The Pacific weather phenomenon known as El Niño is now looking less likely after scientists today lowered the chances of an event in the next two months to 50 or 60 per cent.
El Niño has been hotly anticipated over the last few months. But today’s forecast by the US National Oceanic and Atmospheric Administration (NOAA) marks a drop in scientists’ confidence than an El Niño is on its way from a high of 90 per cent last year.
El Niño’s elusive behaviour has been somewhat of a surprise, with one leading expert calling today’s downgraded forecast the latest step in a “puzzling trajectory.”
Failure to respond
El Niño is marked by warmer-than-usual sea surface temperatures in the eastern tropical Pacific and a weakening of the trade winds. This triggers a sequence of interactions between the atmosphere and ocean that amplifies the initial warming.
Despite strong initial signs last year that the Pacific Ocean was primed for an El Niño, scientists began to notice the atmosphere wasn’t responding in the way they might expect.
As Professor Kim Cobb from the Georgia Institute of Technology puts it, she and many others experts were “rather bullish” on the development of a strong El Niño event back in the late spring. But her opinion has shifted since then. She says:
“Since last Spring it has become clear that while many of the precursors were in place, the atmospheric feedbacks to early sea surface temperature anomalies never kicked into place.”
By July last year, forecasters across the world began dialling down their forecasts after the atmosphere “largely failed to respond” to rising sea surface temperatures.
Credit: Rosamund Pearce, Carbon Brief
“Tug of war”
Cobb describes another process at play in the region that she thinks could have interfered with the normal development of an El Niño.
While warmer-than-usual temperatures were developing in the Eastern Pacific, characteristic of the early stages of an El Niño, temperatures were also climbing in other parts of the Pacific.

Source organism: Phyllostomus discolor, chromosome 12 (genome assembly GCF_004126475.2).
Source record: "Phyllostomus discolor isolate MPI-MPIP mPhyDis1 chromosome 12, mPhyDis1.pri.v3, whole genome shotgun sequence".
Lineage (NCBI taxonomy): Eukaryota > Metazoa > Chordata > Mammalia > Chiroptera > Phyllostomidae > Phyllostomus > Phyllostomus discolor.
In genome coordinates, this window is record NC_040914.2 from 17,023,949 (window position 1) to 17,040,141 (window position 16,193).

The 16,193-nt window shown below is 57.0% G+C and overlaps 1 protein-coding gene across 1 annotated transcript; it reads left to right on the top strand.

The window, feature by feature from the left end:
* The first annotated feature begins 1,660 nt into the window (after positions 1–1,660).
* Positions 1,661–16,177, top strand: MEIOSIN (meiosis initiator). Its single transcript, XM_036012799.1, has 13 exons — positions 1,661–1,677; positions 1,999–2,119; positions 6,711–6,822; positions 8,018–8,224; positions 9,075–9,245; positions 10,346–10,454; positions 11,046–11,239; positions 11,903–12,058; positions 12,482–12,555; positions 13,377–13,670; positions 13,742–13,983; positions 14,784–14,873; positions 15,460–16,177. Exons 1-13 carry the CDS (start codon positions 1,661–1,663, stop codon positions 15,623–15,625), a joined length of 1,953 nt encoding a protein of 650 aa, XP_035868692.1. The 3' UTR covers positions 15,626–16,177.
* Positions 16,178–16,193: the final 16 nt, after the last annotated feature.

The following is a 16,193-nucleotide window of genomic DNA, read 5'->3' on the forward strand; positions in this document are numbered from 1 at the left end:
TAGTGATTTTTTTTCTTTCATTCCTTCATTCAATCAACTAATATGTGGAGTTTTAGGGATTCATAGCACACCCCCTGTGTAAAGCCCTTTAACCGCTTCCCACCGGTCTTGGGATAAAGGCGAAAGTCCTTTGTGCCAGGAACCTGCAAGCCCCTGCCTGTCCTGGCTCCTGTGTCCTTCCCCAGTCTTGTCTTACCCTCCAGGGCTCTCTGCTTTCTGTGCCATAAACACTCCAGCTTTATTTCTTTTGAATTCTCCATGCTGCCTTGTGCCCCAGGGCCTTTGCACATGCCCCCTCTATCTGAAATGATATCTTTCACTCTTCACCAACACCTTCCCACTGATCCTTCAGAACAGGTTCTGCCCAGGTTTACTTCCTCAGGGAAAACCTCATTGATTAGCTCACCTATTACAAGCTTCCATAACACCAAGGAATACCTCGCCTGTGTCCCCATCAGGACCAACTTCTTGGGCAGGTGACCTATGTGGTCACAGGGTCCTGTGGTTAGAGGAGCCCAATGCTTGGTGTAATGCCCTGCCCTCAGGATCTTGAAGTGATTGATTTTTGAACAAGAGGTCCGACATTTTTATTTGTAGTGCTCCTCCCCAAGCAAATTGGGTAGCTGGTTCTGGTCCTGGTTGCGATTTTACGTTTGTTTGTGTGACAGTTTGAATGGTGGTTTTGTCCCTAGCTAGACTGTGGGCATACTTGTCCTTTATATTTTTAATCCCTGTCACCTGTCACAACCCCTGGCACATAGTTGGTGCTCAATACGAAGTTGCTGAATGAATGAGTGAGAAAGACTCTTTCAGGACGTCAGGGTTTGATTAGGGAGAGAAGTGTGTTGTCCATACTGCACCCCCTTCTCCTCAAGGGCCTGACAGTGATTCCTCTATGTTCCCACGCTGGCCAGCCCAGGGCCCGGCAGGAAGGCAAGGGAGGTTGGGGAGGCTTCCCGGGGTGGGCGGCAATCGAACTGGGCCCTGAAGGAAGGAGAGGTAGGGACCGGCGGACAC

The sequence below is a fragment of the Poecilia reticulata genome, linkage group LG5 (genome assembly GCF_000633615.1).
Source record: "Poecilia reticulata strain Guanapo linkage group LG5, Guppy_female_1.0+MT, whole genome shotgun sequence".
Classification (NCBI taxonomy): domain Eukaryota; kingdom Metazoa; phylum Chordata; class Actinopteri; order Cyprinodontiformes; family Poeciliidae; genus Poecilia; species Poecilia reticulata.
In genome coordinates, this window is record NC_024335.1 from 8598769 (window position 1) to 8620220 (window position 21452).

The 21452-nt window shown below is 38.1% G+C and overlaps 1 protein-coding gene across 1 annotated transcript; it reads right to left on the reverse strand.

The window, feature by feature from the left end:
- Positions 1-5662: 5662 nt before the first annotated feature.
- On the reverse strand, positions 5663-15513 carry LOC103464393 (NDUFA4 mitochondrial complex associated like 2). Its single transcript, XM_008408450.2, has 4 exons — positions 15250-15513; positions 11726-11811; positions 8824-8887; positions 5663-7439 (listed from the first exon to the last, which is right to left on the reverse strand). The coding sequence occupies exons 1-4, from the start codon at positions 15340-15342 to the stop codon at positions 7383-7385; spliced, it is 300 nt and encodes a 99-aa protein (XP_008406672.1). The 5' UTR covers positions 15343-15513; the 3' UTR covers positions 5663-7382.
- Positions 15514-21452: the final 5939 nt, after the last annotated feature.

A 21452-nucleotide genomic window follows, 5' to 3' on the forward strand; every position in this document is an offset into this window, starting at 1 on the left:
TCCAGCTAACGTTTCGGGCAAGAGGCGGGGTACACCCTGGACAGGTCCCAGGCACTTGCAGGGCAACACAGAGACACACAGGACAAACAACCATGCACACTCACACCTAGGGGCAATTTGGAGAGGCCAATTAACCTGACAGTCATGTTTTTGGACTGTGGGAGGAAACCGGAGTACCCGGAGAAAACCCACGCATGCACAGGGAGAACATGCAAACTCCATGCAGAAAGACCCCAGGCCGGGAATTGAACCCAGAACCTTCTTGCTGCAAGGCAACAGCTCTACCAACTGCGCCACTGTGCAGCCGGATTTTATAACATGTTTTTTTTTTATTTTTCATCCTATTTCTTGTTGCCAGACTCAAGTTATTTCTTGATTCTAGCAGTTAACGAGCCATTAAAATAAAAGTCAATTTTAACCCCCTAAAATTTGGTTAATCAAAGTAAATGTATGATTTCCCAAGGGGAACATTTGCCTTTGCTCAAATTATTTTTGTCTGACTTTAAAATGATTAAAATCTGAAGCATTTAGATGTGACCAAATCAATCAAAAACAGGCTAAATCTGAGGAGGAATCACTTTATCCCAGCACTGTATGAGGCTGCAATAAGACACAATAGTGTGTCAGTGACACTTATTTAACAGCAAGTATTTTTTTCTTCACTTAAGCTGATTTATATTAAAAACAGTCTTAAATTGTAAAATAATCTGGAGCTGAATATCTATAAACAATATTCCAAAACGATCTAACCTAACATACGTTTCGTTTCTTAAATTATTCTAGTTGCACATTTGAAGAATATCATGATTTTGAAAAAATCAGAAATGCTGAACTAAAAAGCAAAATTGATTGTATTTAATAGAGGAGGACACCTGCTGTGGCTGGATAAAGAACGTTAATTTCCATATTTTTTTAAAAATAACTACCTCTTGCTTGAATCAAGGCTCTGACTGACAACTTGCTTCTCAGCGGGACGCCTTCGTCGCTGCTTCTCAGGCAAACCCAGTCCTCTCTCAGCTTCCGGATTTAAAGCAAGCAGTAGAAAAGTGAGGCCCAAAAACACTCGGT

This created a “tug-of-war” scenario in which trade winds couldn’t organise themselves into a coherent enough pattern to boost the nascent El Niño, she explains.
Professor Mat Collins from Exeter University agrees this year’s behaviour had scientists puzzled, saying:
“I think it remains a bit of a mystery about why the atmosphere response never got going.”
Collins’ explanation for what could be going on echoes Cobb’s suggestion that the trade winds essentially got confused. He says:
“One hypothesis is that we have actually been experiencing a type of ‘basin-wide’ El Niño event, like in 2009, with moderately warm sea surface temperatures all across the basin. Thus, sea surface temperature gradients weren’t really affected â?¦ and the trade winds remained strong.”
Looking at the ocean and atmosphere together, conditions in the Pacific don’t look favourable for an El Niño and continue to look “neutral” for the moment, today’s forecast says.
Sea surface temperatures are still higher than average, which means the chances of an event developing in the next couple of months remains above 50 per cent. If an El Niño does emerge, it’s likely to be a weak event that ends in early Northern Hemisphere spring, the scientists say.
Though El Niño may arrive with more of a whimper than a bang, it’s important to look at the phenomenon in the context of of continued greenhouse gas warming, Cobb says:
“[E]ven modest El Niño warmings, such as that currently underway in the central tropical Pacific, occur on top of an overall warming trend â?¦ 2014 will likely be the warmest year on record even though it is only a weak El Niño year.”
In other words, a planet that’s continuing to warm means that it’s looking like 2014 will beat 1998 to the top spot, even though that year saw an extremely strong El Niño event.